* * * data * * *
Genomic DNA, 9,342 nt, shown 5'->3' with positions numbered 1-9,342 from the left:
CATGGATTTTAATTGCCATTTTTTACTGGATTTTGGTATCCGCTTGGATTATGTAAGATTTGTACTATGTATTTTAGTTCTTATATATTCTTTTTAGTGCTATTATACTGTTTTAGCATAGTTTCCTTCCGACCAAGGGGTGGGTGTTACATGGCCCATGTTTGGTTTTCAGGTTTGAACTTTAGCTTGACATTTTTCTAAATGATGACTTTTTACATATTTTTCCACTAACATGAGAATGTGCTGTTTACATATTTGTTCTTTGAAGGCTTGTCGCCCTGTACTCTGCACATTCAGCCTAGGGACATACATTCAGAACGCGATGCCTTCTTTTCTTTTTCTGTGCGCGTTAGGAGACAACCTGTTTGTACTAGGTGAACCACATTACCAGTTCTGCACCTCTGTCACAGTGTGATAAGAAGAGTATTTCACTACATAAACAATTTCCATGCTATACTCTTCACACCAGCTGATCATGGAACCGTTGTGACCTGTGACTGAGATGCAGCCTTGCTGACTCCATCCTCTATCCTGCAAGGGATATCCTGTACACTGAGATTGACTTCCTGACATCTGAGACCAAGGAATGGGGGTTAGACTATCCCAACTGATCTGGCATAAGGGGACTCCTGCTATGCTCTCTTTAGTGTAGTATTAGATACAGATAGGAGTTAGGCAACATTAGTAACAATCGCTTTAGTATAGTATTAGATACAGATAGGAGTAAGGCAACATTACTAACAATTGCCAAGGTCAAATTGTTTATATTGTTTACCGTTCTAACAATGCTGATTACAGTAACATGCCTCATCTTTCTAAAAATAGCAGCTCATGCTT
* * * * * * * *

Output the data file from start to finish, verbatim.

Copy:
Genomic DNA, 9,342 nt, shown 5'->3' with positions numbered 1-9,342 from the left:
CATGGATTTTAATTGCCATTTTTTACTGGATTTTGGTATCCGCTTGGATTATGTAAGATTTGTACTATGTATTTTAGTTCTTATATATTCTTTTTAGTGCTATTATACTGTTTTAGCATAGTTTCCTTCCGACCAAGGGGTGGGTGTTACATGGCCCATGTTTGGTTTTCAGGTTTGAACTTTAGCTTGACATTTTTCTAAATGATGACTTTTTACATATTTTTCCACTAACATGAGAATGTGCTGTTTACATATTTGTTCTTTGAAGGCTTGTCGCCCTGTACTCTGCACATTCAGCCTAGGGACATACATTCAGAACGCGATGCCTTCTTTTCTTTTTCTGTGCGCGTTAGGAGACAACCTGTTTGTACTAGGTGAACCACATTACCAGTTCTGCACCTCTGTCACAGTGTGATAAGAAGAGTATTTCACTACATAAACAATTTCCATGCTATACTCTTCACACCAGCTGATCATGGAACCGTTGTGACCTGTGACTGAGATGCAGCCTTGCTGACTCCATCCTCTATCCTGCAAGGGATATCCTGTACACTGAGATTGACTTCCTGACATCTGAGACCAAGGAATGGGGGTTAGACTATCCCAACTGATCTGGCATAAGGGGACTCCTGCTATGCTCTCTTTAGTGTAGTATTAGATACAGATAGGAGTTAGGCAACATTAGTAACAATCGCTTTAGTATAGTATTAGATACAGATAGGAGTAAGGCAACATTACTAACAATTGCCAAGGTCAAATTGTTTATATTGTTTACCGTTCTAACAATGCTGATTACAGTAACATGCCTCATCTTTCTAAAAATAGCAGCTCATGCTT